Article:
Su H. Chu, PhD, MS is a biostatistician and molecular epidemiologist with strong and substantial commitments to integrative omic research in respiratory and neurodevelopmental disease. Her career objective is to become an independent investigator with expertise in developing and applying novel statistical methods and multiomic network approaches that facilitate mechanistic understanding of the intersection of respiratory and neurodevelopmental disease. This proposal combines Dr. Chu?s extensive training in integrative omic methods development, along with her experience in genetic and metabolomic research, to examine the integrative metabolomic etiology of asthma and attention-deficit/hyperactivity disorder overlap (AAO). A wealth of epidemiological literature has revealed with remarkable consistency that asthmatic patients are at greater risk for ADHD, and vice versa, with a number of longitudinal studies of childhood asthma indicating excess risk of ADHD in adolescence and adulthood. However, no studies have directly interrogated the biological mechanisms by which these conditions may be related. The central hypothesis of this proposal is that childhood asthma and ADHD share both common and distinct dysregulated metabolic processes, some of which may have drivers that are genetic in origin. This will be explored using existing genetic and metabolomic data from the Childhood Asthma Management Program (CAMP), the Vitamin D Antenatal Asthma Reduction Trial (VDAART), and the Copenhagen Prospective Studies on Asthma in Childhood 2010 (COPSAC), three large prospective cohorts of children with extensive longitudinal phenotyping and multiple omic data types, by identifying metabolites and metabolic profiles associated with AAO (aim 1), constructing multiomic models and features that characterize dysregulated metabolic processes and their upstream drivers in AAO (aim 2), and validation and replication of all findings (aim 3). As Dr. Chu completes these aims, her career development program will facilitate the achievement of her primary training goals: 1) increase clinical understanding of ADHD and asthma diagnosis and treatment; 2) gain a nuanced understanding of best methods for, and practical experience in, the biological and statistical integration of genetic and metabolomic data; 3) develop skills in machine learning and integrative network methods for multiomic analysis; 4) strengthen current areas of experience to stay on the cutting edge of new analytic and study design techniques; and 5) enhance skills in mentorship, teaching, and the responsible conduct and communication of research. The support of a diverse mentoring team comprised of world experts in the fields of asthma and psychiatric genetics, metabolomics, integrative omics, and statistics, along with her strong quantitative training and the vibrant intellectual community of Harvard Medical School and the Brigham and Women?s Hospital, ensure the success of this proposal. Finally, this research will use state-of-the-art multiomic techniques to lay the initial groundwork for understanding the pathobiology of asthma and ADHD comorbidity, a major and well-established public health concern, from which new research programs will emerge.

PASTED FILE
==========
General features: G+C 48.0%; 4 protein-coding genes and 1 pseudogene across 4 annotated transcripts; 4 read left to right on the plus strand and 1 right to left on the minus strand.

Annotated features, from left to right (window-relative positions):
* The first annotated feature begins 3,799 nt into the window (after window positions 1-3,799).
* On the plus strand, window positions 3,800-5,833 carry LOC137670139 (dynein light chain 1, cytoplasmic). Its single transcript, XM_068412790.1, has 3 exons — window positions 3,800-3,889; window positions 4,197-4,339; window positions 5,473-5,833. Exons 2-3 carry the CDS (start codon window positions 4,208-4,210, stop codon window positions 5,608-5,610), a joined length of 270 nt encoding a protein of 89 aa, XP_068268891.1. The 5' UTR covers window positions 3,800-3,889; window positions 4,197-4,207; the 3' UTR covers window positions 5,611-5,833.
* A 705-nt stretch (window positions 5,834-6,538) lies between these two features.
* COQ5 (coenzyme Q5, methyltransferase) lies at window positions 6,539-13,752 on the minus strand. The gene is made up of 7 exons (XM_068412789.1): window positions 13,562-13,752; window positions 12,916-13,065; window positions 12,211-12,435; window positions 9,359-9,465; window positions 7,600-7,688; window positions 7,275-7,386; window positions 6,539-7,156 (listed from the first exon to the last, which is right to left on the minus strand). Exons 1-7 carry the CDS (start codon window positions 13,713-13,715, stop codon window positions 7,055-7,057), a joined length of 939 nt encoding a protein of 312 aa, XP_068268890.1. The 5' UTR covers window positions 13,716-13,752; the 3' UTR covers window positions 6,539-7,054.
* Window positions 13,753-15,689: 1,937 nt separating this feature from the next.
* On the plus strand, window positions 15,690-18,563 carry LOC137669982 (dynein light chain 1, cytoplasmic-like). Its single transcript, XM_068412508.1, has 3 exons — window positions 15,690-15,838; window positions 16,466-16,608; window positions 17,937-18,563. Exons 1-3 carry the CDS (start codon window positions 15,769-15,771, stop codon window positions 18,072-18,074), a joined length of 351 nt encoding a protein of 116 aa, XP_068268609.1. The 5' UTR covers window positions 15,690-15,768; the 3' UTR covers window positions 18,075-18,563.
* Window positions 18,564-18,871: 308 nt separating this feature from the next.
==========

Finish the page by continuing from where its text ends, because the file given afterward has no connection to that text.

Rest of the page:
Although a rich epidemiological literature has demonstrated a high comorbidity between asthma, the most common respiratory disease worldwide, and attention-deficit/hyperactivity disorder (ADHD), the most common behavioral disorder among children, with reports of significant increases in diagnoses in recent years, no studies have interrogated the potential molecular pathobiology underlying the mutual excess risk between asthma and ADHD. This proposal aims to use integrative techniques by combining genetic and metabolomic data to characterize common and distinct mechanisms and pathways of dysregulated metabolism in the presence of comorbid asthma and ADHD and to develop multiomic profiles which can assist in predicting higher risk of ADHD among asthmatic children. The findings from this study will be instrumental in understanding the molecular underpinnings of two highly prevalent public health concerns, and this study will be the first of its kind to interrogate the molecular intersections between asthma and ADHD.